Letitia van der Merwe

English northern hemisphere

gallery/five steps black text compri 3x3cm
itching...

Can you feel it too? After hibernating through the winter, I want to get going again by bringing some seeds to life! Yes, you can start in February – indoors, that is – with tomato (Solanum lycopersicum), leek (Allium ampeloprasum var. porrum), bunching onions/chives (Allium fistolosum), lettuce (Lactuca sativa) and peppers (Capsicum spp.). With our short growing season here around the 53rd latitude it is also wise. Then the plants have a head start when they can go outside. I use those paper cups, sort of "seeds to go". Read more here...

Klick on the button for your situation:

Sow a Seed
about my book

 

How did it get this far? One in three children in the world has a nutrient deficiency. The main cause of preventable blindness in children, is a lack of vitamin A. Yet, one cup of cooked pumpkin 171% of the daily need for provitamin A. And it is such an easy vegetable to grow. Everywhere. Did we forget how to grow a humble pumpkin? Have we gone mad?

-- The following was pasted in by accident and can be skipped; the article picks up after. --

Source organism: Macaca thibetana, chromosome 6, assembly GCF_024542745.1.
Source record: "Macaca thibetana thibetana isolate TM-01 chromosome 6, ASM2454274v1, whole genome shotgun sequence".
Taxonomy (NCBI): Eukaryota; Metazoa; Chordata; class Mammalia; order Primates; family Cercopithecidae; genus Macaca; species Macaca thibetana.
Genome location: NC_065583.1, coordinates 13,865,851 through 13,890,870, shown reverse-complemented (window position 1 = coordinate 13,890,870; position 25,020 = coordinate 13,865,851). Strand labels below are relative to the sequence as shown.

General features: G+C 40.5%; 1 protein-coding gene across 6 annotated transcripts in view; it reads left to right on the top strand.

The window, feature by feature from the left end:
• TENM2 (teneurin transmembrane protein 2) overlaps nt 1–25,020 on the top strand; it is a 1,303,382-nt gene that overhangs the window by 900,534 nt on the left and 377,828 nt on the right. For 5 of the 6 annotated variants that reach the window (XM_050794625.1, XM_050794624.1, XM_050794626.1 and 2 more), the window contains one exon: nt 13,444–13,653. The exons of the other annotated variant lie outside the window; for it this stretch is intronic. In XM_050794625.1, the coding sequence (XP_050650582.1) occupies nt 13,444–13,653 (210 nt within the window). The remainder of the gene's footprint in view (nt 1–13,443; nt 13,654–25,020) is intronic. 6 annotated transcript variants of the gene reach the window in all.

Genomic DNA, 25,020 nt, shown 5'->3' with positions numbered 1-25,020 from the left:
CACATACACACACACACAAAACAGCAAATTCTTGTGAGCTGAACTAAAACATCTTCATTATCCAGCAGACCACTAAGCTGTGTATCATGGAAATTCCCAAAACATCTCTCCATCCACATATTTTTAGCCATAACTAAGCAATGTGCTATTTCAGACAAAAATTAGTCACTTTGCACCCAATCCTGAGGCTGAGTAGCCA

This book will take you through the steps to develop your own skills to provide in your own food security.
Whether you

  • Have little or a lot of money

  • Live in an apartment or have a large garden

  • Have plenty of sun or little water.

We can all do something about the world crisis and our own food security. In Five steps I take you from easy, to slightly more difficult skills:

  1. Sow a Seed,

  2. Water, Weed & Feed;

  3. Plant some trees;

  4. Save the Bees;

  5. Care & Share.

The book is based on the principles of permaculture, which I explain with practical examples. It is will be lavishly filled with drawings and plantographics — lists of plants suitable for different situations. I am working hard to have it ready the plant season 2019. In the meantime, expect some appetizers on this site!

I hope that you will soon start with

Step 1 Sow a Seed!

whats with the botanical names?

I hope to reach readers from all over the world – I especially want to help people who are struggling. Common plant names are different in every language, region and country. Botanical names have been internationally standardised by smart scientists. Besides the common name I also give the botanical name so that gardeners from different countries can easily find the same plant (or a close relative).